The St James horse herd can be seen around the Henry, Waiau and Ada river valleys. These horses are mustered and the off-spring removed and sold every two years. A stallion and up to 30 brood mares are contained within the Henry River catchment (which includes the Henry Track and access to Anne Hut). Leave the gates closed at all times.

The horses are technically wild as they cannot be handled and will generally move away from visitors, but do not chase them and avoid contact with the stallion and mares with foals at foot. For more information, contact the DOC office during office hours.

Horses can follow most of the mountain-biking tracks – except the 5 km of mountain-biking track from the Maling Pass-Waiau River junction to the turn-off to Lake Guyon. This section of track is too narrow to accommodate horses, walkers and mountain bikes. Horse riders will need cross to the true right of the Waiau River for this particular section if wanting to access Lake Guyon from Maling Pass.

In normal flows the Waiau River is more easily crossed in the upper reaches. Note: Saddle Spur and McArthur bridges further down the Waiau River are not suitable for horses.

Horse rider’s care code

Ride with care for the environment and others:

Sharing tracks and trails

When using tracks shared with mountain bikers, walkers and four wheel drivers, approach blind corners no faster than a walk because other users may be just around the corner. Pass others at a walk and keep your horse under control at all times

Weeds and disease
  • Before entering conservation areas make sure all your horse riding gear is cleaned and free of seeds and soil which may spread weeds and disease. Also thoroughly clean your horse’s hooves, and your floats or trucks.
  • Only allow your horse to eat weed free feed at least 48 hours prior to entering conservation areas. Weed free feed includes clean chaff, pellets and cracked, rolled or steamed grains. Never take meadow hay as it often contains seed. If you can’t do this then carry bags, pick up your horses poo and take it home with you.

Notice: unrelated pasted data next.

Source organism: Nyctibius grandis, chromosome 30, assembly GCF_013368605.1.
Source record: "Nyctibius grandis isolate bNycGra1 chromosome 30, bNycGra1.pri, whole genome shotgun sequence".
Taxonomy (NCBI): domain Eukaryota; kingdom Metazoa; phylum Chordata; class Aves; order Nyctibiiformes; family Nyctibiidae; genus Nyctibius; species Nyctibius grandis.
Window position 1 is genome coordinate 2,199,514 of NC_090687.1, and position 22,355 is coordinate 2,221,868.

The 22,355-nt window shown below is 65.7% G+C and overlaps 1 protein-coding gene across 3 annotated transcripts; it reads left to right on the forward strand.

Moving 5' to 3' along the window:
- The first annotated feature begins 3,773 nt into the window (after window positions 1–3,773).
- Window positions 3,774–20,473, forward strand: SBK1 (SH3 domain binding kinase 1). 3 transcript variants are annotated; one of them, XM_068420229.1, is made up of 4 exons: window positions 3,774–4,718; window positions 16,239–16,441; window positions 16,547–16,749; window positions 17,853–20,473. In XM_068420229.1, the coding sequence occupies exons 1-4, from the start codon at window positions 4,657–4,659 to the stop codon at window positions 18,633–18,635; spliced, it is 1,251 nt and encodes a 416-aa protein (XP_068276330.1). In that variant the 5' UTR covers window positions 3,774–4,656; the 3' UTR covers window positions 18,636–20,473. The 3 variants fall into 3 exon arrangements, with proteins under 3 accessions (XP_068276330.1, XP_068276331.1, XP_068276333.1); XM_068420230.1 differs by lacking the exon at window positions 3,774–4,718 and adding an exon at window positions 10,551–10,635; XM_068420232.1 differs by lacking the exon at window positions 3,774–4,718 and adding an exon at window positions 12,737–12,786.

• When carrying hard feed, take a nosebag for your horse. It minimises spillage and adding to the food supply of rats.
  • Consider undertaking some basic education in weed and seed identification, and assisting DOC in identifying and eliminating new outbreaks of problem species.
Protecting the environment
  • Do not take horses into fragile natural areas with a high conservation values such as swamp land, sand dunes or fragile alpine areas. They can damage natural ecosystems by trampling and grazing. Be observant and avoid unduly disturbing unstable or erosion prone soils.
  • When crossing creeks, streams and riverbanks, select firm, stony crossings, and cross at a 90º angle to the banks. Use bridges or well-used crossings wherever possible to limit erosion of the banks.
  • Carry and use canvas or collapsible buckets and/or pump and hose where possible to water and wash horses.
Using campsites and huts